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Angle-Dependent XPS Increasingly Popular with Researchers.

Tightening materials requirements and the recent availability of instruments that can automate measurements are contributing to increased use of this technique.

The surface sensitivity and quantitative chemical analysis capabilities of x-ray photoelectron spectroscopy (XPS) have made it one of today's most broadly used surface-analysis techniques. With an ability to nondestructively detect all elements except hydrogen and helium at levels down to about 0.05 atom percent, it's being used extensively to examine the composition of the surface layers of solid materials down to a depth of about 5 nm.

Angle-dependent XPS is a refinement of the technique that lets users zero in on the depth of their choice and even develop detailed compositional depth profiles. Although the amount of angle-dependent XPS experimentation being done remains relatively small, there are several emerging applications for it that promise to increase its usefulness.

"One growing application for angle-dependent XPS involves studying gate insulating films for advanced semiconductor devices," says John Moulder, a staff scientist at Physical Electronics Inc. (PHI), Eden Prairie, Minn. "These films are becoming too thin to be measured by traditional methods."

Polymers are another important application area. If you want to print on a polymer material or make it impermeable as a container liner or prevent static buildup on it as a surgical garment, you need to treat the polymer surface with film layers that are often extremely thin. Angle-dependent XPS is being used to look at these layers.

Other application areas concern films used as adhesion promoters, corrosion inhibitors, heterogeneous catalysts, and passivating layers on metals and semiconductors, says John Watts, a researcher at the Univ. of Surrey, Guildford, U.K. Yet another important use involves mapping the thickness variations of lubricants on hard disks.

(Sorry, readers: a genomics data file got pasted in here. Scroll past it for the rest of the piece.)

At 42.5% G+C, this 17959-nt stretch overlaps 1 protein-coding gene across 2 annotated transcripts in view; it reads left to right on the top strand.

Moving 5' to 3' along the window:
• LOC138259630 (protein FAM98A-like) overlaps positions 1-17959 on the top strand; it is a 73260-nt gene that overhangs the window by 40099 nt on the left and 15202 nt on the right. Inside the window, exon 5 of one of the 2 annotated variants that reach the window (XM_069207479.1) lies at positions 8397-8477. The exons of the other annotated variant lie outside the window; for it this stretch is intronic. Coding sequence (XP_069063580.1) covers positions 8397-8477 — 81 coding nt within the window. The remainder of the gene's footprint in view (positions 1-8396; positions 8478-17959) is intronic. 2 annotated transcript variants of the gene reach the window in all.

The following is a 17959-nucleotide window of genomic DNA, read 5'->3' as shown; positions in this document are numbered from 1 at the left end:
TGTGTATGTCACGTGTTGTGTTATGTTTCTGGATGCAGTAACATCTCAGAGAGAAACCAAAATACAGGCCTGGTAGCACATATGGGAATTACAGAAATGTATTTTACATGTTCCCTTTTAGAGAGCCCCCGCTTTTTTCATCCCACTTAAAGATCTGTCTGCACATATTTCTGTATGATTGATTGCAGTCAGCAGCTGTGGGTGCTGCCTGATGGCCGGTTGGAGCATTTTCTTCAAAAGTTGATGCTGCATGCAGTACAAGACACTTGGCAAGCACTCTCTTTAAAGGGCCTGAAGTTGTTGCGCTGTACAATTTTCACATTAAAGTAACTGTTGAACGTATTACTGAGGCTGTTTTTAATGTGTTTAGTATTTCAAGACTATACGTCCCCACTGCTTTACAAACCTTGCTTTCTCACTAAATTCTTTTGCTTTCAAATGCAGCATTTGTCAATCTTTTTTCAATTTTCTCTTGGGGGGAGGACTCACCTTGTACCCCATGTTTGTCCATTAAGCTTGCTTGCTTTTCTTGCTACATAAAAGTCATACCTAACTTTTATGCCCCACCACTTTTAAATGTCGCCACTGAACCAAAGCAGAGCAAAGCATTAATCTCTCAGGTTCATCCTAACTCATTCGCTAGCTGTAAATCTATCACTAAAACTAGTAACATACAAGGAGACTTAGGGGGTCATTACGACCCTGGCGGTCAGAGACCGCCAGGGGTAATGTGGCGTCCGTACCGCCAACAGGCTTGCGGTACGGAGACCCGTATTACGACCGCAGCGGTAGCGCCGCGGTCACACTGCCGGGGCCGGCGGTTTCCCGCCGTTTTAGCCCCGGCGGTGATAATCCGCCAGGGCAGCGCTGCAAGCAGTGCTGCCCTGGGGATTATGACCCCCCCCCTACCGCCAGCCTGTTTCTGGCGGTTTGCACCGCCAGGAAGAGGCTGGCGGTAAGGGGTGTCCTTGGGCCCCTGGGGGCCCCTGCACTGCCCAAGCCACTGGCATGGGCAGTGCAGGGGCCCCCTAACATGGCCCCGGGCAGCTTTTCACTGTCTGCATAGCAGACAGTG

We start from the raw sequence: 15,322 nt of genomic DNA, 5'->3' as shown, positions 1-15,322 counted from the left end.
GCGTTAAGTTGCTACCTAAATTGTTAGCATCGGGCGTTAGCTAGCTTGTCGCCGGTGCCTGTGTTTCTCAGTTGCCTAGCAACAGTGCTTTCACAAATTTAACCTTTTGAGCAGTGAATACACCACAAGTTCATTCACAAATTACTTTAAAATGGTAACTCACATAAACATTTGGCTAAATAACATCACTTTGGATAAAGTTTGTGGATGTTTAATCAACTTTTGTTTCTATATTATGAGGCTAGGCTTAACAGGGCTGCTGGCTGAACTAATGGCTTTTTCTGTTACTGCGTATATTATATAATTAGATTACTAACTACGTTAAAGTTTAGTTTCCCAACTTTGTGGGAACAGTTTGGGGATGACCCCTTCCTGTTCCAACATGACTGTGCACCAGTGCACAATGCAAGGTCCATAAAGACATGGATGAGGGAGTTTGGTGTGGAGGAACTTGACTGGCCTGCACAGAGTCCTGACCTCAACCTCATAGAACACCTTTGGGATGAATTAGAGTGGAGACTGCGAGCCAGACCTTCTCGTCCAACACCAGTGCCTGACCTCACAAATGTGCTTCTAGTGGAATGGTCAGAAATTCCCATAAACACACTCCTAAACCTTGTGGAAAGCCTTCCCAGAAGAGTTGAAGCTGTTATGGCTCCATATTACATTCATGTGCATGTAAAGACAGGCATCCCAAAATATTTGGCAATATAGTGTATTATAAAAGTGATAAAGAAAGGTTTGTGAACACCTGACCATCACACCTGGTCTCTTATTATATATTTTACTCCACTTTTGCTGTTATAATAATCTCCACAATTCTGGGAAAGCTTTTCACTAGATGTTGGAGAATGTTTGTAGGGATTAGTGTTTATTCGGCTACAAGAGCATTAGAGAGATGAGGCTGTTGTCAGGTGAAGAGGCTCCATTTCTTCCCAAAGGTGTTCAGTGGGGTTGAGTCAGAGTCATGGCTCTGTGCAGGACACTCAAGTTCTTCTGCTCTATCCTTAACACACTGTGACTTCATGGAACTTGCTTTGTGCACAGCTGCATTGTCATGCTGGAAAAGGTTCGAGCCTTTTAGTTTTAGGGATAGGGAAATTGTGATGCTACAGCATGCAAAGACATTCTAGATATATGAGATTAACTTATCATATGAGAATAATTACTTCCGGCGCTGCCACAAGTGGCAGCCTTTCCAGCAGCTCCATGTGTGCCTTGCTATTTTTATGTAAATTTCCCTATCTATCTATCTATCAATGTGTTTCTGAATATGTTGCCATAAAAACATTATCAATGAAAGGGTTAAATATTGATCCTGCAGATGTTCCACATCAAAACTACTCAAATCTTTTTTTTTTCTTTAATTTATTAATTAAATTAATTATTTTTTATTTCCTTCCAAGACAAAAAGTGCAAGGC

XPS is accomplished under ultrahigh vacuum conditions by irradiating a sample with monochromatic x-rays. Absorption of these x-rays by the sample results in emission of photoelectrons. The kinetic energies of the emitted electrons are measured with an electron spectrometer, yielding a spectrum that consists of a series of photoelectron peaks.

The kinetic energy of each emitted electron is related to the binding energy of the electron, by means of Einstein's photoelectric equation. The binding energy, in turn, is approximately equal to the electron's former orbital energy level inside the atom it vacated. Because each atom has a unique set of orbital energy levels, the measured energy spectrum is able to tell researchers about the elemental composition of surface layers.

The electron energy levels of an atom can be thought of as comprising two types: core energy levels belonging to electrons that are tightly bound to the nucleus of an atom and valence levels belonging to those electrons that are weakly bound. Although the valence electrons participate most in forming chemical bonds in molecules and compounds, the energy levels in core electrons are shifted slightly by chemical bonding. XPS, which targets the core energy levels, is able to provide chemical state information by providing a measure of these shifts. Because of this capability, XPS is often referred to as ESCA, electron spectroscopy for chemical analysis.

In practice, peak areas are used to determine the composition of a material's surface. The shapes of each peak along with the binding energies are used to provide chemical bonding information.

Incoming x-rays penetrate the surface of a sample to micrometer depths. However, the emitted photoelectrons, because of their low kinetic energies ([is less than] 1500 eV), can only travel a short distance before being scattered inelastically. This short distance is referred to as the electron's escape depth. Photoelectrons that are close enough to the surface to escape without losing energy participate in the XPS peaks. Those photoelectrons that lose energy before leaving the sample surface contribute to the background of the measured spectra. The escape depth limitation is what restricts XPS to analyzing only topmost layers.

For flat samples, the analysis depth is proportional to the sine of the angle between the axis of the electron analyzer lens and the sample's surface. By varying this angle--usually by tilting the sample--it's possible to get a picture of the compositions of varying surface thicknesses. So at a grazing angle, measurements become more surface-sensitive. As the angle becomes more perpendicular to the analyzer, XPS looks deeper into the sample.

It's important to keep in mind that you aren't viewing different "slices" as you change angle, because you continue to view through the topmost layers. So an angle-dependent XPS experiment conducted at various angles is only suggestive of a compositional depth profile; the technique does not directly provide it. However, it's often very useful to know qualitatively where a species is enhanced or depleted at the surface.

Most XPS vendors provide curve-fitting software that will provide elemental and chemical-state information about the surface volume measured. Software that will tease apart contributions from various levels to provide compositional depth profiles is not, however, commercially available at this time. Actually there is no shortage of this type of software; it's just that it takes the form of algorithms that have been developed on an application-specific basis. The algorithms were developed by research groups, primarily at universities, to address their own research needs.